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American Society of Newspaper Editors, Knight Foundation partner to improve high school journalism

April 13, 2000

RESTON, Va. — A $500,000 grant from the John S. and James L. Knight Foundation will launch a major American Society of Newspaper Editors initiative to link the strengthening of high school journalism with improved diversity within the nation’s newsrooms.

The initial one-year grant is for the first phase of a multiyear program. ASNE intends to focus on improving the waning health of high school journalism, with emphasis on the importance of the First Amendment to the strength and vitality of a democratic society. Knight and ASNE hope that by building a larger group of students with firsthand experience as journalists, they can help broaden and deepen the pool of prospective newsroom professionals.

During the next year, ASNE will work with collaborators in universities, school districts and the news industry to develop a long-term strategy with the help of Knight Foundation’s $500,000 grant. The two partners expect that a comprehensive program aiming at reaching high schools in communities across the country will be put in place thereafter.

Key goals will be development of a program of education and inspiration for journalism teachers and school newspaper advisers, establishing a process to build newspaper and school district partnerships, and building a web site to serve journalism students and educators. Starting, restarting and re-energizing high school newspapers both on newsprint and on the Internet will be an important element of the program.

The high school initiative, nurtured by Knight Foundation with longtime partner ASNE, is an example of how the Foundation’s two overriding interests – journalism of excellence and stronger communities – come together. The community emphasis of this endeavor is different from the majority of Knight’s journalism programs, which are generally national and even international in scope.

“It’s hard to attract students to something about which they have little firsthand knowledge,” said Hodding Carter III, president and CEO of Knight Foundation. “We hope that our collaborative venture with ASNE will significantly improve the condition of high school journalism and consequently boost the number of youngsters interested in a journalism career. At the same time, the point is to make it more likely that the nation’s newsrooms, whose mission is to reflect America’s reality in their reporting, will also reflect its reality in their work force.”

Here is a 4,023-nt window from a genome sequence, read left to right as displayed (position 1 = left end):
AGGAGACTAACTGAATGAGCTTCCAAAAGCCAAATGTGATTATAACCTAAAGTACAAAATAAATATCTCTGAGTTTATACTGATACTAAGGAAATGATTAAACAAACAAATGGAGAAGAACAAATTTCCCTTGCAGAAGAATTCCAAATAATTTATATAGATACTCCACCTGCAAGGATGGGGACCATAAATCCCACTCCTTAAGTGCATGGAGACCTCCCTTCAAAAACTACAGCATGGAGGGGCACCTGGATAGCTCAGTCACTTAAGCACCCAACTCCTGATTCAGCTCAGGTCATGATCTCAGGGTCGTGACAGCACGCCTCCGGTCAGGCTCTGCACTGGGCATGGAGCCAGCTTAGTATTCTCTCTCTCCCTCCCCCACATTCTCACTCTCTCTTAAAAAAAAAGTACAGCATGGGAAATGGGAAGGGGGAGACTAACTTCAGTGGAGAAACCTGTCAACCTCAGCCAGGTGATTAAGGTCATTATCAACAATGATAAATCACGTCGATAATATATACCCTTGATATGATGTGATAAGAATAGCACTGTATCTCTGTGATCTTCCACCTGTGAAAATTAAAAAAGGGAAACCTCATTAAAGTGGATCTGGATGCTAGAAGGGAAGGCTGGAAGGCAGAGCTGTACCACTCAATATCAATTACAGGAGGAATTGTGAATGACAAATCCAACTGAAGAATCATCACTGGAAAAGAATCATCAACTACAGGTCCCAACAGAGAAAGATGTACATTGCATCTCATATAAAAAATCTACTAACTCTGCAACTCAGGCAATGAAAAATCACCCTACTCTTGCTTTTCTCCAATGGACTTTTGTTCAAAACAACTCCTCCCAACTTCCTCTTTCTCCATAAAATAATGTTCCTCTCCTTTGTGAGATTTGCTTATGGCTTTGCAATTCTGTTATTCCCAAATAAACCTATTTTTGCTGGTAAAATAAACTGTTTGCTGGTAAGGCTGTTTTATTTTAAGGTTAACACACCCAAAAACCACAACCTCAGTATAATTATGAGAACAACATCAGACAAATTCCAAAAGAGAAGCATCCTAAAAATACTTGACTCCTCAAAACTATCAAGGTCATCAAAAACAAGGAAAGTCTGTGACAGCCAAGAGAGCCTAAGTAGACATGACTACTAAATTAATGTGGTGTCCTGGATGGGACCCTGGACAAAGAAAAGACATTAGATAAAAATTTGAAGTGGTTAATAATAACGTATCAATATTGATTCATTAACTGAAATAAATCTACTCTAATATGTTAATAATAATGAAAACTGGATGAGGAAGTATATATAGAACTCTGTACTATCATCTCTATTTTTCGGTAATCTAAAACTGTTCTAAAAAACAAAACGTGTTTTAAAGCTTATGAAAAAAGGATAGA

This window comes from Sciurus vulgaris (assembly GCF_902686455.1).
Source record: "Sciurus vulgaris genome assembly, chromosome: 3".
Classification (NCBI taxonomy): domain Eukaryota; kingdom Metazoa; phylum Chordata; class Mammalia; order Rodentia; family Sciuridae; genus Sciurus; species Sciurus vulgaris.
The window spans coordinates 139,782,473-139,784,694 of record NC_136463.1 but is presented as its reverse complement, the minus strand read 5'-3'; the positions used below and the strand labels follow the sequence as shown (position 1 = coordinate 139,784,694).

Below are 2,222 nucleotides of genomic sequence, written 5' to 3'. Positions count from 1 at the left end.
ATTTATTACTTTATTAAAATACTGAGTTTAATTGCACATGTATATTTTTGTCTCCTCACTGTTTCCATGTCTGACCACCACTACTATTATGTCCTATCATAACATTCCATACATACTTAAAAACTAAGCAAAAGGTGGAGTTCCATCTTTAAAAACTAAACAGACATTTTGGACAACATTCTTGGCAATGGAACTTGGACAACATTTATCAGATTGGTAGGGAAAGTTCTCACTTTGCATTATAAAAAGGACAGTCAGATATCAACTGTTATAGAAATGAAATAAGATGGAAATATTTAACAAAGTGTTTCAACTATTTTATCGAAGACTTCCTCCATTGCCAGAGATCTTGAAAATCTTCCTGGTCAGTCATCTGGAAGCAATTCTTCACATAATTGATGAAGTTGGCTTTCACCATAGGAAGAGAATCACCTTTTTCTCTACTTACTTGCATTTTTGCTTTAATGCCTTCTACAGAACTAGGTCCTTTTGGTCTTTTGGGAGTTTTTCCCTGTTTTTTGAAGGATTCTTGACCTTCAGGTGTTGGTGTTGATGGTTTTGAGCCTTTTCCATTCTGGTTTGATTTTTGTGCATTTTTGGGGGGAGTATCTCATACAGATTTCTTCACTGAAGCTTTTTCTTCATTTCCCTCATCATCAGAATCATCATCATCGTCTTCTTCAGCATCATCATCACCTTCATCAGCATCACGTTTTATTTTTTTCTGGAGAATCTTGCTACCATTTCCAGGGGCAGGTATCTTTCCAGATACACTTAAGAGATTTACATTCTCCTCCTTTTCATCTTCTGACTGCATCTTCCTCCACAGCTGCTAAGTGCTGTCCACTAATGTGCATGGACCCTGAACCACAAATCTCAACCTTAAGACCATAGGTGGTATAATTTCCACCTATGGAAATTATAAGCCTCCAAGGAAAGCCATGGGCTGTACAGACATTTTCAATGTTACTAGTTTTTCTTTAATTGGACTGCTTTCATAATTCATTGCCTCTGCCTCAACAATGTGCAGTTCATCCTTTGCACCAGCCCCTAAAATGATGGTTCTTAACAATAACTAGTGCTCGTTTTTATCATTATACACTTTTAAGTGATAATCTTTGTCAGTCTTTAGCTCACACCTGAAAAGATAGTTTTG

“We are very pleased to collaborate with Knight on this fundamental investment in the future,” said N. Christian Anderson III, president of ASNE. “It is testament to ASNE’s connection to America’s newspapers and Knight’s commitment to journalism and local communities. We hope this is only the beginning of a continuing effort to improve the understanding of the First Amendment and the quality and stature of high school journalism in this country.” Anderson is publisher and CEO of The Orange County Register, Santa Ana, Calif.

Knight has made grants amounting to nearly $3 million since 1980 to ASNE for various projects and initiatives, but this is the largest by far.

With nearly 900 members, ASNE is the principal organization of newspaper editors throughout the Americas. It is active in a number of areas, concentrating on improving the diversity, readership and credibility of newspapers.

Knight Foundation’s Journalism Program supports organizations engaged in the education of current and future journalists, journalism excellence and the defense of a free press worldwide. Since its first journalism grant in 1954, Knight Foundation has made grants of more than $135 million to the field.